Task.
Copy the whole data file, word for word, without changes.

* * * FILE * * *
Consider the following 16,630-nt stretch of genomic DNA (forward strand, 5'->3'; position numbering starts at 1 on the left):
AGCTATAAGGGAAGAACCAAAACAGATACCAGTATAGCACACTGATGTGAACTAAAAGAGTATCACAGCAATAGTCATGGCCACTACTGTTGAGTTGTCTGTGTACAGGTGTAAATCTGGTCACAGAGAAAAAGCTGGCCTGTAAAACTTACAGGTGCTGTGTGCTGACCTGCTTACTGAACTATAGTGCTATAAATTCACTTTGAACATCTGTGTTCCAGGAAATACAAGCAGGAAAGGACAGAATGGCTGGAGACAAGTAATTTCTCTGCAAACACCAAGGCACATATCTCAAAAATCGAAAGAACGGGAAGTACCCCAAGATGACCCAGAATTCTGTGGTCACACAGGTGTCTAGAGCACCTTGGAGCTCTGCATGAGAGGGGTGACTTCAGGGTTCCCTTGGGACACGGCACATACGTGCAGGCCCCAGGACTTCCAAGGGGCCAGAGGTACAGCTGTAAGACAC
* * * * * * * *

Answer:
Consider the following 16,630-nt stretch of genomic DNA (forward strand, 5'->3'; position numbering starts at 1 on the left):
AGCTATAAGGGAAGAACCAAAACAGATACCAGTATAGCACACTGATGTGAACTAAAAGAGTATCACAGCAATAGTCATGGCCACTACTGTTGAGTTGTCTGTGTACAGGTGTAAATCTGGTCACAGAGAAAAAGCTGGCCTGTAAAACTTACAGGTGCTGTGTGCTGACCTGCTTACTGAACTATAGTGCTATAAATTCACTTTGAACATCTGTGTTCCAGGAAATACAAGCAGGAAAGGACAGAATGGCTGGAGACAAGTAATTTCTCTGCAAACACCAAGGCACATATCTCAAAAATCGAAAGAACGGGAAGTACCCCAAGATGACCCAGAATTCTGTGGTCACACAGGTGTCTAGAGCACCTTGGAGCTCTGCATGAGAGGGGTGACTTCAGGGTTCCCTTGGGACACGGCACATACGTGCAGGCCCCAGGACTTCCAAGGGGCCAGAGGTACAGCTGTAAGACAC